History of Venice

Mother Earth Travel > Italy > Venice > History

According to official historic chronology, one of the first, important events in the history of Venice was the election of the first doge, a type of magistrate, in 697 by the Byzantines, whose name was Paoluccio Anafesto. The domination of Byzantium is much talked about but has little factual basis. However, the city was already an established historical reality in 811 when it moved to Rivoalto, which is now called Rialto, from the islands around Torcello and Malamocco. Agnello Partecipazio was the doge at this time. The remains of St Mark were brought to the city in 829, rescued by two keen fishermen.

The current appearance of the city was more or less in place by the year 1000, under Pietro Tribun. The ordination of power took place in 1177, when Alessandro III met with the Emperor Federico, to negotiate relations between the papacy, the council and the empire. However, in 1204 the situation changed when, after providing ships and equipment for the fourth crusade, Venice first received help to reconquer Zara, and then also kept a large part of the booty of the crusade. This unusual crusade started out to conquer Jerusalem, but ended up sharing out the remains of the Byzantine Empire. Venice won control of a huge part of these spoils which made up an empire. Thanks to a commercial policy that also set up a strict military stronghold, the territories became their rightful property.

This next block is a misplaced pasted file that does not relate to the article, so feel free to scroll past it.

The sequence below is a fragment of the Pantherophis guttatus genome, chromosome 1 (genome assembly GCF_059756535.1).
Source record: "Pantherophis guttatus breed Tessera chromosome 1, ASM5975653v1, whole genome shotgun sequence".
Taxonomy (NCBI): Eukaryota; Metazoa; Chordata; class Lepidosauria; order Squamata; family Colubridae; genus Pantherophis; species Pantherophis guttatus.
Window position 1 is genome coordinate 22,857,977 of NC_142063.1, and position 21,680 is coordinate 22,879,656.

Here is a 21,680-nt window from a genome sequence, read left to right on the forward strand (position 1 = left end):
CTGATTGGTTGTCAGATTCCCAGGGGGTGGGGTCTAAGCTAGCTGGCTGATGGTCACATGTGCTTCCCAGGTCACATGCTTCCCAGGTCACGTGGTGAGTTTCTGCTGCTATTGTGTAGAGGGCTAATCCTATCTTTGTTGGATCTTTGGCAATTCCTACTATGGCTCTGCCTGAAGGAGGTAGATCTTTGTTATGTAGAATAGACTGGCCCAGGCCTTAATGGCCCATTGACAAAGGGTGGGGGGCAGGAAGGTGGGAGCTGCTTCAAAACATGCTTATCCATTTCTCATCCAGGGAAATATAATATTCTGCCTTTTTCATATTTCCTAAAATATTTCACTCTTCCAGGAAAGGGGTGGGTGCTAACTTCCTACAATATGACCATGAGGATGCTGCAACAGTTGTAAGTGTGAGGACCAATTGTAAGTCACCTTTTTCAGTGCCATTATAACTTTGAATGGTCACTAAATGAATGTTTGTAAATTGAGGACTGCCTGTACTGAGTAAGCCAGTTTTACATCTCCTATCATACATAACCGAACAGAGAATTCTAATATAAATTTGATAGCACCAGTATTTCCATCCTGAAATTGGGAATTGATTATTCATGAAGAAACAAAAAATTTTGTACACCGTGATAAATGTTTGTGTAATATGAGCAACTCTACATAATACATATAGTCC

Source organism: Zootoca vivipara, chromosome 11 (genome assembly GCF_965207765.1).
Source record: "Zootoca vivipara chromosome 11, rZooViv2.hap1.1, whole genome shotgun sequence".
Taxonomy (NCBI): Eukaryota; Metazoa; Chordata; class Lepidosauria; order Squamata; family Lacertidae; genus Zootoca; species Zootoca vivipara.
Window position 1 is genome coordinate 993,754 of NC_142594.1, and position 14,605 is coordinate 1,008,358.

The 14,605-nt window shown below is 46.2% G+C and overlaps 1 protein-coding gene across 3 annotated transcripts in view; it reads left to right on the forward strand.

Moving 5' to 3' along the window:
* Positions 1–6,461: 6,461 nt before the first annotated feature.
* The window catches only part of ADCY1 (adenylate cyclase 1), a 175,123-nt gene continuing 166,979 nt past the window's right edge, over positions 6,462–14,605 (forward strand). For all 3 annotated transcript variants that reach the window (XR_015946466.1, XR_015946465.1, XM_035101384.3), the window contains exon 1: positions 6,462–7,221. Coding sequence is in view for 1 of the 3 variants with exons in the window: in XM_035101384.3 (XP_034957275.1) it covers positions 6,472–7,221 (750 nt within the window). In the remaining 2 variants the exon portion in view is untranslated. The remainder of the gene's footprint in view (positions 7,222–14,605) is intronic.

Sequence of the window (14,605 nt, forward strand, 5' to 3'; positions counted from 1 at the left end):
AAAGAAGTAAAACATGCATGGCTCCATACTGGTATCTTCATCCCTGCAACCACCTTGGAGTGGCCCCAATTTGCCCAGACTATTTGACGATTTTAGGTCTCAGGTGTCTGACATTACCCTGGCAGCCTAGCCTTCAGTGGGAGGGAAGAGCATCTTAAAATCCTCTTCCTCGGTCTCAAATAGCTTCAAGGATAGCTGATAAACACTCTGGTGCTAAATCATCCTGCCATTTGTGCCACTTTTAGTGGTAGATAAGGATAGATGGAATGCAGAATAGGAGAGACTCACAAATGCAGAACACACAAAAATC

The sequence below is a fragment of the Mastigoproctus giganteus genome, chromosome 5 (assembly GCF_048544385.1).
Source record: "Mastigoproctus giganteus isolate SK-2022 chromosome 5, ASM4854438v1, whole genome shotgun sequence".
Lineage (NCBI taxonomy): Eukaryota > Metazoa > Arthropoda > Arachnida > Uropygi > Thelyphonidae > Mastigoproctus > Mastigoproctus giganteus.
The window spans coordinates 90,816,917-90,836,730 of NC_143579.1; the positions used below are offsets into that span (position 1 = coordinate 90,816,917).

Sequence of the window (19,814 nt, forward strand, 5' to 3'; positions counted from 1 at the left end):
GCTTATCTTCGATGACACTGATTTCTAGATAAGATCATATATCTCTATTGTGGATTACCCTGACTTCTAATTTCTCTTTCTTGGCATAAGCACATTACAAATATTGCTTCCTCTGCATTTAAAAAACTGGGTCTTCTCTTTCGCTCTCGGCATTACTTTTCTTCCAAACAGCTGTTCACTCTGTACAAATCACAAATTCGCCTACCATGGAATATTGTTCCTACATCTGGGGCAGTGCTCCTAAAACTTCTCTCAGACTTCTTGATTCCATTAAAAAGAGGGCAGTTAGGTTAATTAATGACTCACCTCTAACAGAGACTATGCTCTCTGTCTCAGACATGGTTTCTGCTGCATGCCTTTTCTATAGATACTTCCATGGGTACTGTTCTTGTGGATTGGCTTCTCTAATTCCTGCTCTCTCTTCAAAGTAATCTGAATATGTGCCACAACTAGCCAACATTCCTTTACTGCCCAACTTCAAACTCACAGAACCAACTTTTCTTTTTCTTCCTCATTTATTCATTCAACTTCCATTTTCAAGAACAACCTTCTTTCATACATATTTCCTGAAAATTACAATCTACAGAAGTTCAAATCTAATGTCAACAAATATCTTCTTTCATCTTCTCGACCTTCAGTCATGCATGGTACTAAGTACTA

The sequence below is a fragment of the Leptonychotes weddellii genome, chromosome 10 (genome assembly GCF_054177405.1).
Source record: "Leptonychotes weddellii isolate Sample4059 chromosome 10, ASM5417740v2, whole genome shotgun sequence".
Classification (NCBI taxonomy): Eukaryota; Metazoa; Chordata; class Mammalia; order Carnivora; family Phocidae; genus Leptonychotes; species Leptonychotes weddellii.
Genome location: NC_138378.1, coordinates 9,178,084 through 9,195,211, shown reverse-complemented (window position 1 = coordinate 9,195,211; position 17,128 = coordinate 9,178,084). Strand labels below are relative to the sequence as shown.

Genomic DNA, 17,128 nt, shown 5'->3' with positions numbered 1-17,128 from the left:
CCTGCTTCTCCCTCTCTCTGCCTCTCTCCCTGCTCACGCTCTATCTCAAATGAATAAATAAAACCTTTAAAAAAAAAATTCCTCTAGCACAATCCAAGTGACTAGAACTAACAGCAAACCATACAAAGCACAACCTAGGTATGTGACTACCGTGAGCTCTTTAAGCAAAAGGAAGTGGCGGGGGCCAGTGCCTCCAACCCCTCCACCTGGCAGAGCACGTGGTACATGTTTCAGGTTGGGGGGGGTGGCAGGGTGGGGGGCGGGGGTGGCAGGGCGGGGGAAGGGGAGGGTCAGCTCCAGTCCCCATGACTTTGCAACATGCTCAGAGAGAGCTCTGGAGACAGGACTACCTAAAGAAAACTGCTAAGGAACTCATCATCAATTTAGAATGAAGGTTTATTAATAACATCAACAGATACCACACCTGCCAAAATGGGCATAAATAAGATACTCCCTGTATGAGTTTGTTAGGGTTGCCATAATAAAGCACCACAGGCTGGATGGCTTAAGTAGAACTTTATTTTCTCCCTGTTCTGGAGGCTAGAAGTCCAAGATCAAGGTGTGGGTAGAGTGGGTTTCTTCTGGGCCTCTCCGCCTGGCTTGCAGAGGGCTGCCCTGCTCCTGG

The state evolved with the decree of the Great Council in 1297. This act only permitted citizens to participate if their ancestors had served on the Council. As a result the number of nobles in power increased which guaranteed, in theory, that they would continue to hold power even if a rival faction took over. As a result, political struggles were poisoned by many private feuds. According to Bartolo da Sassoferrato, although it is true that the nobility were not much respected by the people, they had more respect than in other cities which were governed in the same way. The population mostly accepted their government, and, as there was such a large population, there were few internal divisions and the majority were reasonably well off, which meant that the society was fairly stable.

It was not until a century later, in 1380, that Genoa was no longer considered a problem. After the war of Chioggia, the struggle with the Ligurian city ceased, it was no longer a military obstacle and only commercial rivalry remained even though they now had control of the eastern routes.

Events that took place around the middle of the fifteenth century would change the fate of the Mediterranean forever. The expansion on the mainland, and the conquest of a great part of Lombardy was the driving force in successive alliances to overthrow an overwhelming power, the first of which was the definitive fall of Constantinopole to the Turks. The trade routes which were the basis of the Italian states, became insecure, and the mercantile trade started to decline. The final straw was the discovery of the American continent. The Mediterranean was on the brink of becoming a kind of lake under the threat of the Ottoman Empire. For many, it was the beginning of the end.

Although Venice had a somewhat overrated victory at Lepanto, Cyprus fell and the ultimate insult was the loss of Crete in 1669. Thirty years later, Venice regained possession of Morea for a period of twenty years. The Turkish wars ended in 1718 with the overwhelming victory of the Turks. Venice then enjoyed its last century of freedom under the rule of the nobility as in 1797, Napoleon handed it to Austria, after having pretended to undergo negotiations. In 1805 he returned to Venice and completed the domination of the city. The industrial structures were knocked down and the city became a shadow of its former self. In 1848-9, it was invaded again by the Hapsburgs, and in 1866, it was united with the Kingdom of Italy.